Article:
2020 was the year of the staycation and discovering beautiful parts of the country I live in. One of those was Golden Cap, a hill and cliff which at 618ft is the highest point on England’s south coast. We could see it in the distance every day from the balcony of our apartment in Lyme Regis. So it seemed only right that we should eventually just put on our walking boots and climb on up there!
We started the walk at Seatown car park which overlooks a shingle beach and has a lovely 18th century pub perched on the cliff overlooking the sea. We followed the Golden Cap walk in the Collins Ramblers book, Short Walks in Dorset. To start it you turn right out of the car park to head back up Sea Hill Lane (the way you drive in) and go through a gap on the left to cross a field. Then you walk through woodland before heading uphill to a bench where you can look back and see your first views along the coast.
There’s a signpost here to point you in the right direction to Golden Cap, but we found it easier to have the book with us as the route back is not so obvious. The last part to reach the Ordnance Survey pillar at the top of Golden Cap is a stepped path, which makes it much easier than the walk we did from Lulworth Cove earlier in the year. We remembered hanging onto a fence to pull ourselves up at times!
Saying that, we were better prepared this time wearing hiking boots and I also had my hiking poles. My rented ones were a life-saver on our Patagonia adventures, so I put them on my birthday list and got some excellent folding ones that are easy to carry. Definitely takes the pressure off my knees, both uphill and downhill, and gives me an extra sense of security.
Golden Cap is a National Trust property that is named after its flat summit of golden sandstone. At the top is a memorial to Lord Antrim, the chairman of the trust from 1966-77. After the climb up you’ll definiely want to linger for a while to take in the stunning views. One side is the Dorset countryside and the other the Jurrasic Coast views we’d come to love on our Lulworth Cove walk. You can read more about that in one of my earlier Dorset posts.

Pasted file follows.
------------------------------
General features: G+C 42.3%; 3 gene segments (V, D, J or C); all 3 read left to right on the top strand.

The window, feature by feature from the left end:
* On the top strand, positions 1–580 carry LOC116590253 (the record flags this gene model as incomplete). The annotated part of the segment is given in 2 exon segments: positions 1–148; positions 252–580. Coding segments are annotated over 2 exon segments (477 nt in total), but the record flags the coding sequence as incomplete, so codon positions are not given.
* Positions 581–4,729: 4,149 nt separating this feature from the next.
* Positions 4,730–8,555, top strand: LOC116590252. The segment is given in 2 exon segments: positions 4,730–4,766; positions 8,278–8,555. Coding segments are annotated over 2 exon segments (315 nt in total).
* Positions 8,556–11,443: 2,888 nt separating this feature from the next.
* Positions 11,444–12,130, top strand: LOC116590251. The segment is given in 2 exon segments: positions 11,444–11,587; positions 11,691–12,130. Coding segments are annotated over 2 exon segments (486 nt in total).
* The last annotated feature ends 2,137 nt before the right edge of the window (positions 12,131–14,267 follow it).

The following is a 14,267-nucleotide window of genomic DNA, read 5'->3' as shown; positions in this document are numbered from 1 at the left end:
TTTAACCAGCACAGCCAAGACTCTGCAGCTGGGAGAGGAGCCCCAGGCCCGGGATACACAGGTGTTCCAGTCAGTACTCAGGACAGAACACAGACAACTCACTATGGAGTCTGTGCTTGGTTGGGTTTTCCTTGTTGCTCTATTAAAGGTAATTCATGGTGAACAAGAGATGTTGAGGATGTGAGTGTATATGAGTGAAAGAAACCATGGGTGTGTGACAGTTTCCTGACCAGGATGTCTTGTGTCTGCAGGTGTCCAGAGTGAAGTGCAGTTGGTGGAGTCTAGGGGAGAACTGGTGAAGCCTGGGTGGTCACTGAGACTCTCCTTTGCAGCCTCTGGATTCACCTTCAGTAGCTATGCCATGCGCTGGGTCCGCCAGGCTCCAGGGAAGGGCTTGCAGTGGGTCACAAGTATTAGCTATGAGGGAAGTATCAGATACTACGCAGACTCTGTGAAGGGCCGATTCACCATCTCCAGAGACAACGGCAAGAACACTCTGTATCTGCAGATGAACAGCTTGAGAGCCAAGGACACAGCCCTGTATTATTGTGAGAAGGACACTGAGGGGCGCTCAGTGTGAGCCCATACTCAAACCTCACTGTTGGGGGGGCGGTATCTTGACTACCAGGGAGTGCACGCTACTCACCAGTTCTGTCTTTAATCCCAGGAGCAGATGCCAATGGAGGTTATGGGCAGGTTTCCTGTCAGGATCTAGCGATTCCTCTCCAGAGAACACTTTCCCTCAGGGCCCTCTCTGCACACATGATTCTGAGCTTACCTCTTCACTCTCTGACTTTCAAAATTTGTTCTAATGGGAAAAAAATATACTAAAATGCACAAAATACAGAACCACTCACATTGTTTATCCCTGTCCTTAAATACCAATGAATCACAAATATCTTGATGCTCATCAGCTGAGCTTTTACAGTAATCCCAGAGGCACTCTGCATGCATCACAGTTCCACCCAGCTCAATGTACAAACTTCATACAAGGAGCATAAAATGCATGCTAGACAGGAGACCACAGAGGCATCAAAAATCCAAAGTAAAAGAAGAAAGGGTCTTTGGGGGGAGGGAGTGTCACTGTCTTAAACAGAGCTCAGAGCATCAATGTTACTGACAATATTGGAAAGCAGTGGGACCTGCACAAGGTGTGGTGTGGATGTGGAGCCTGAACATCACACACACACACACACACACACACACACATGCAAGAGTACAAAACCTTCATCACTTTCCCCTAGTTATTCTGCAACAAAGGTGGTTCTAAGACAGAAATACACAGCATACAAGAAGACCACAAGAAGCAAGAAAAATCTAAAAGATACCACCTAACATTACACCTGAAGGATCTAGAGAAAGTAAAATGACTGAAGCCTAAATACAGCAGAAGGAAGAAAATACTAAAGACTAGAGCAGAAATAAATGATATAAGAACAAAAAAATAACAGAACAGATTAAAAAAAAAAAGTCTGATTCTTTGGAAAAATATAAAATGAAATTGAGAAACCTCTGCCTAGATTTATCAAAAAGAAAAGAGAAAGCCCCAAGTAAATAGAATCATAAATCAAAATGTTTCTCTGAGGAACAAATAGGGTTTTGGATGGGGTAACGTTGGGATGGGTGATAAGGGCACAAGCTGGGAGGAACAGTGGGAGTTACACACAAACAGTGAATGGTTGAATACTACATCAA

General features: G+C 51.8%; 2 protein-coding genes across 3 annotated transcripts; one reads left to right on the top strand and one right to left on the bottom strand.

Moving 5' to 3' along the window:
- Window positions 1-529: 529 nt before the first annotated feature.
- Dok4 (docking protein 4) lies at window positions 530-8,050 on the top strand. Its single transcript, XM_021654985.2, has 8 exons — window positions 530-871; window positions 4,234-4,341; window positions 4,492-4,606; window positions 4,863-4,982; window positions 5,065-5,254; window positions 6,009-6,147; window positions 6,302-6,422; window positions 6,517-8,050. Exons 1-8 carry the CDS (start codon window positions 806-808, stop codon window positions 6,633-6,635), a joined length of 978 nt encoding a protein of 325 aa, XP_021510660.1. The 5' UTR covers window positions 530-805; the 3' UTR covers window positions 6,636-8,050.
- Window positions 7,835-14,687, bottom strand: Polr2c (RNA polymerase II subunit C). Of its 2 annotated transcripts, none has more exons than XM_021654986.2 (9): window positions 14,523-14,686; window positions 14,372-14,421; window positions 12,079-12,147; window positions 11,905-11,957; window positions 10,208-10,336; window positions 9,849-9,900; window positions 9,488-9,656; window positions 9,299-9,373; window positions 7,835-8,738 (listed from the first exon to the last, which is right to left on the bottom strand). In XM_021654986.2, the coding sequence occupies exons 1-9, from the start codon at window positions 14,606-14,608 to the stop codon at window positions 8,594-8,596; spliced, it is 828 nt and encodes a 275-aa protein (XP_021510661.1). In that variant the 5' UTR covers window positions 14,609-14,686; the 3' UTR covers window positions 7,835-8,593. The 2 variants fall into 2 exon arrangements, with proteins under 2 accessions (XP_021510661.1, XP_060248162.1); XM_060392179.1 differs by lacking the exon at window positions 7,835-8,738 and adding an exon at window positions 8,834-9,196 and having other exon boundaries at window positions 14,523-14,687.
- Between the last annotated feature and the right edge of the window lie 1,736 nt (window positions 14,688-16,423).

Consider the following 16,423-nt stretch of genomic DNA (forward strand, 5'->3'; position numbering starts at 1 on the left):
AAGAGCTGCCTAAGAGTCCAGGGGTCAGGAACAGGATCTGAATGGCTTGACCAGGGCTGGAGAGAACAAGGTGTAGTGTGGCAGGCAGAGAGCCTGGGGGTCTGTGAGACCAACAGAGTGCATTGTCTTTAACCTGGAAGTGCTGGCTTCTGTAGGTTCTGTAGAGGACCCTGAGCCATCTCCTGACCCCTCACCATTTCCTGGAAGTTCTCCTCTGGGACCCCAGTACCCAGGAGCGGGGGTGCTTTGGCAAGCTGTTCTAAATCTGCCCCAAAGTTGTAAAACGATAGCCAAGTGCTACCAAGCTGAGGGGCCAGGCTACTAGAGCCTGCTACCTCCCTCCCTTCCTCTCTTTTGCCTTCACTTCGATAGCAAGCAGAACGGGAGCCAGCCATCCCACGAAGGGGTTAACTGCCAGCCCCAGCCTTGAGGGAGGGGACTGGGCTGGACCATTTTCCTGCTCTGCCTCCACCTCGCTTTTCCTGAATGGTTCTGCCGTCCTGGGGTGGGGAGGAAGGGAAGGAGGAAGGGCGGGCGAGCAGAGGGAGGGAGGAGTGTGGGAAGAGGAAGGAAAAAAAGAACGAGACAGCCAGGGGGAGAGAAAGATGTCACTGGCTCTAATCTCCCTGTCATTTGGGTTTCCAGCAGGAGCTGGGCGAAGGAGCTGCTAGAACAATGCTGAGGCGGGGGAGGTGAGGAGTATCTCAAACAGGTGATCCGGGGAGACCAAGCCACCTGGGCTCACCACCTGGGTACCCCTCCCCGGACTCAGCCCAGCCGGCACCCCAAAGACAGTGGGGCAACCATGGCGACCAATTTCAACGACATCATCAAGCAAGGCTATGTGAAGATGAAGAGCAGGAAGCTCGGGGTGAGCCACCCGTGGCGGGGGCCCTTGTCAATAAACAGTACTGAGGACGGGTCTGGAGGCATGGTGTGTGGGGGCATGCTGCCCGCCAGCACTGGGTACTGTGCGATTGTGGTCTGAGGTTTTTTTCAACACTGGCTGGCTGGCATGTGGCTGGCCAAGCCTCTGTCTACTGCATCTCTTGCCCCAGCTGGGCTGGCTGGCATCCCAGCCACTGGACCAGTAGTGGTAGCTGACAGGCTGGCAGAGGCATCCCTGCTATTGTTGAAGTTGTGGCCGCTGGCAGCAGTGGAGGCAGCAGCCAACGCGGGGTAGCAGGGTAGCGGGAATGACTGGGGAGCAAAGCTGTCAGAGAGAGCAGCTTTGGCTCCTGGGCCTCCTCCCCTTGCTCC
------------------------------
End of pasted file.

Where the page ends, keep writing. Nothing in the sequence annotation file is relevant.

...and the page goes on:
When you can tear yourself away from the views, head down to a signpost where you bear right and walk downhill to the ruined church at Stanton St Gabriel. It’s all that’s left of what was once a thriving community. In 1650 there were 23 families living around the village green, but they moved across to Morecombelake and eventually the road was re-routed through there.
From here the route back goes uphill to Langdon Hill, before heading down again to rejoin the path to Seatown. The beach there wasn’t busy in mid-September, so we sat for a while to enjoy the views along the coast and poke our toes in the chilly water.
Then it was time for a very nice visit to the Anchor Inn. They don’t take bookings so we had to wait for a table, but as it was after 2pm we didn’t wait too long. The man looking after the Seatown car park had made it very clear to us that 1pm was a ridiculous time to go to the pub as the queue was always so long! So we had a late lunch of rose wine and excellent sandwiches sitting in a great spot overlooking the beach. Just perfect after our long walk.
On the way back to Lyme Regis we popped to Charmouth, partly because it was a favourite haunt of Jane Austen’s (who is one of my favourites), but also to see the views back to Golden Cap. Looking at it we were pretty impressed we’d walk to the top! Charmouth beach was a bit busier than Seatown and has a Heritage Coast Centre which was closed by the time we go there, but looked worth a visit.
But as mentioned at the start, we also had a view of Golden Cap from our brilliant penthouse apartment in Lyme Regis. So on the last night before we left we sat on our balcony with a cocktail and watched the sun go down over it. Then I got my long lens out to capture one last memory of the stunning Golden Cap.
For more staycation ideas visit the UK section of my blog and check back soon for a new post about lovely Lyme Regis.